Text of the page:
Candida albicans JEN2 was cloned into the plasmid p416GPD (Mumberg et al., 1995) by gap repair (Orr-Weaver and Szostak, 1983). To achieve this, the JEN2 ORF was PCR amplified with primers JEN2416ForREQ and JEN2416RevREQ (Table 3). Both the plasmid and the PCR product were digested with BamHI and HindIII, purified from an agarose gel, and co-transformed into the S. cerevisiae jen1 mutant (Table 1). Correct clones were identified by colony PCR using primers TDH promoter and CYC terminator (Table 3).
Cells incubated under derepressing conditions were harvested by centrifugation, washed twice in ice-cold deionized water and resuspended in ice-cold deionized water to a final concentration of about 25–40 mg dry wt. ml−1. 10 µl of yeast cell suspension were mixed in 10 ml of conical tubes with 30 µl of 0.1 M potassium phosphate, pH 5.0. After 2 min of incubation at 30°C in a water bath, the reaction was started by the addition of 10 µl of an aqueous solution of labelled carboxylic acid at the desired concentration and pH value, and stopped by dilution with 5 ml of ice-cold water. The reaction mixtures were filtered immediately through Whatman GF/C membranes, the filters washed with 10 ml of ice-cold water and transferred to scintillation fluid (Opti-phase HiSafe II; LKB FSA Laboratory Supplies, Loughborough, UK). Radioactivity was measured in a Packard Tri-Carb 2200 CA liquid scintillation counter. The following radiolabelled substrates were utilized: D,L-[U-14C] lactic acid, sodium salt (CFB97–Amersham Biosciences); [2,3-14C] succinic acid (NEN Life Science); and L-[1,4(2,3)-14C] malic acid (CFB42-Amersham). Nonspecific 14C adsorption to the filters and to the cells was determined by adding labelled acid after ice-cold water. Background values represented less than 5% of the total incorporated radioactivity. The transport kinetics best fitting the experimental initial uptake rates and the kinetic parameters were determined by a computer-assisted nonlinear regression analysis (GraphPAD Software, San Diego, CA, USA).
Candida albicans and S. cerevisiae cells were examined with a Leica Microsystems DM-5000B epifluorescence microscope with appropriate filter settings. Images were acquired with a Leica DCF350FX digital camera and processed with LAS AF Leica Microsystems software.
Candida albicans wild-type and mutant cells were grown in YNB media supplemented with 2% glucose, till an OD640nm of approximately 0.5, and derepressed for 4 h in media containing different carbon sources, prepared as previously described. Total RNA was then isolated using the standard hot acidic phenol protocol. qRT-PCR was carried out to analyse the expression of JEN1/JEN2 and ACT1 in the conditions tested. qRT-PCR was performed in an LC480 equipment using the standard real-time PCR conditions. Ct values were transformed in expression values using standard curves made on a pool of samples. Both cDNA samples and RT-minus reactions (RNA samples treated in the same way but without the addition of the RT enzyme in the reverse transcription reaction) were analysed, and the level of cDNA was considered as the expression signal of each sample substracting the RT-minus signal. Finally, relative expression was calculated [(Gene of interest cDNA conc)/(calibrator cDNA conc)].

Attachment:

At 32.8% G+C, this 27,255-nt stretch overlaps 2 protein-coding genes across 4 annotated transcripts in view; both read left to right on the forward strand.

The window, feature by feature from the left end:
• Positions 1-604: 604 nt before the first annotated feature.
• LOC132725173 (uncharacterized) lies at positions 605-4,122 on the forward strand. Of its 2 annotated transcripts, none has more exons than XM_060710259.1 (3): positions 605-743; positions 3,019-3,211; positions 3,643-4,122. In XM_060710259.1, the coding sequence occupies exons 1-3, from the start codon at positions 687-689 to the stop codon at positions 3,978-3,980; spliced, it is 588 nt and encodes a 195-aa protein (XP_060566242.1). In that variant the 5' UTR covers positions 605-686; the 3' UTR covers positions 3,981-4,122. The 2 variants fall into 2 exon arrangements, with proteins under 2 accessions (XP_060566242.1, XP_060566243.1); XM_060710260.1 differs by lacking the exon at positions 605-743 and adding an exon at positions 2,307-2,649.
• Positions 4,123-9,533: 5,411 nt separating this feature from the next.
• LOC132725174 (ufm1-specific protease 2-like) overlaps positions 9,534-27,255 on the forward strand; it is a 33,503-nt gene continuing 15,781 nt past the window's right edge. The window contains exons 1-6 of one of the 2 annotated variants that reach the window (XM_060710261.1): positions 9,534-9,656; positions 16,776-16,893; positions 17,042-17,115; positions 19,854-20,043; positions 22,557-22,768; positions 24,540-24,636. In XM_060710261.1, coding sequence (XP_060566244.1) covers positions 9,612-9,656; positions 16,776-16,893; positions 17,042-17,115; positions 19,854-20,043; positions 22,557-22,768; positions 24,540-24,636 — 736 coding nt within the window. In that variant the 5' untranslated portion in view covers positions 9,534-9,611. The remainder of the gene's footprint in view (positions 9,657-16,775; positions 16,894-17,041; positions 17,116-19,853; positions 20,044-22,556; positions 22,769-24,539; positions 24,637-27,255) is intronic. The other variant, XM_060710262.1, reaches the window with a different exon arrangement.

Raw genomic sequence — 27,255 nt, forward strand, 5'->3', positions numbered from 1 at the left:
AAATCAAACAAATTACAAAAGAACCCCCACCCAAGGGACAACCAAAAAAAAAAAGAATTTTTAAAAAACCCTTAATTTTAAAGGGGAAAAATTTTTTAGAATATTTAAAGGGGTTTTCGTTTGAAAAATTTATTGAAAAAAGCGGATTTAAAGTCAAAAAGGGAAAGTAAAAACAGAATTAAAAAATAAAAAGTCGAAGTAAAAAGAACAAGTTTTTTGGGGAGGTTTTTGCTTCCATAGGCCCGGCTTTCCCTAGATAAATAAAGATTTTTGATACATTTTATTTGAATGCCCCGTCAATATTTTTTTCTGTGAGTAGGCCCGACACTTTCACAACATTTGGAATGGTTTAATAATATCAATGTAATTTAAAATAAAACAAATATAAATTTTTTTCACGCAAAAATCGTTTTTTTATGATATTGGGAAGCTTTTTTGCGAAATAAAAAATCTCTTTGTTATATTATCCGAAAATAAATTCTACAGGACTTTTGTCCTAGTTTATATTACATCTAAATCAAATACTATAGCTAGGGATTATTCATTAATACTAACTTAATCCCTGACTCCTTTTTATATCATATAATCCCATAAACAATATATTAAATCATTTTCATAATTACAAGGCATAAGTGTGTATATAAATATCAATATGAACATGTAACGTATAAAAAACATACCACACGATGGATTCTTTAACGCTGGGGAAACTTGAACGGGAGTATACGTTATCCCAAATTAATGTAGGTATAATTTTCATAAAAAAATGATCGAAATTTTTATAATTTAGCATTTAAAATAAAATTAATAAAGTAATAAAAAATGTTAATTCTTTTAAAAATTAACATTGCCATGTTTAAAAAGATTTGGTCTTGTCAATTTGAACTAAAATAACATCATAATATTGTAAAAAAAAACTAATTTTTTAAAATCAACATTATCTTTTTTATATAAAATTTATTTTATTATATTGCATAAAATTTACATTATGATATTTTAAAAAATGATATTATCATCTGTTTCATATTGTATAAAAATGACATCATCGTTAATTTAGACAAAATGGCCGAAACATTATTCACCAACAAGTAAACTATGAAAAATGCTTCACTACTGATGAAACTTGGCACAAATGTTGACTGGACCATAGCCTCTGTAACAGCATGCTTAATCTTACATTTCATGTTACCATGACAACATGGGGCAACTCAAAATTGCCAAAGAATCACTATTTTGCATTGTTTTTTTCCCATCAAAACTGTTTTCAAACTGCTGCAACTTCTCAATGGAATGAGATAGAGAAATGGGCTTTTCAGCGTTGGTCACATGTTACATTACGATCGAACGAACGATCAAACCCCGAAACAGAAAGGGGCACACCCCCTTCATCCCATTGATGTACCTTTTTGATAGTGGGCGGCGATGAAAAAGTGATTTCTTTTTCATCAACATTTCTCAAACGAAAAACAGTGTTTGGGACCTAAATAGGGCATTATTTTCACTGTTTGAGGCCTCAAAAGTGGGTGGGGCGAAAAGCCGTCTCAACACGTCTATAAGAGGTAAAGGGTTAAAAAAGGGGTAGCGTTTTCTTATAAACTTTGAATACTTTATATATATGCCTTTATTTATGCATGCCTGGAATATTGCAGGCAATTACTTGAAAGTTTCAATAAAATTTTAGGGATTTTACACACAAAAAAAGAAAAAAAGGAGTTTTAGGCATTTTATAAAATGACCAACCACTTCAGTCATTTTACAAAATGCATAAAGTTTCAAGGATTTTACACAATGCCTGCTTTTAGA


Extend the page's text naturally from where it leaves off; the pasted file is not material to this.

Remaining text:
Cells were grown in glucose 2% and derepressed for 4 h in media containing different carbon sources. Lactic acid derepressed cells were also subjected to pulses of 0.01, 0.05 and 0.1% glucose. Preparation of total protein extracts followed the NaOHTCA lysis technique (Volland et al., 1994). Sample buffer was added to extracted proteins, heated at 37°C and resolved by SDS polyacrylamide gel electrophoresis in 10% acrylamide gels. The gels were run using a tricine buffer and transferred to PVDF membranes that were probed with monoclonal anti-GFP antiserum (Roche diagnostics) and anti-ACT1 (abcam, Cambrige, UK). Horseradish peroxidase-conjugated anti-mouse immunoglobulin G was used as the secondary antibody (Sigma, St Louis, MO USA) and was detected by enhanced chemiluminescence (ECL).
Different environmental signals were used to induce hyphal development in C. albicans. To trigger hyphal development by serum yeast cells were grown in minimal medium containing 0.5% lactic acid, pH 5.0, and then they were incubated with 0, 10 or 20% FBS at 37°C, with agitation, for 3 h (Swoboda et al., 1994). Cells were also platted in YPD agar supplemented with 10% FBS. To monitor the effect of pH, growth was also carried out in minimal medium, but at pH 6.5. The starter culture was divided into two flasks with lactic acid 0.5%, at pH 4.5 and pH 6.5. The culture at pH 6.5 was incubated at 37°C, whereas the one at pH 4.5 at 25°C, for 5 h. Finally, a nutrient limitation stress was imposed by incubating the cells with media containing N-acetylglucosamine (Mattia et al., 1982). The cells were grown in Lee's medium at pH 4.5, 37°C, for several days, and then starved for 24 h, at 37°C. Afterwards, they were ressuspended in BSM medium with or without the addition of 4 mM GlcNAc. All flasks were then incubated for 5 h, at 37°C.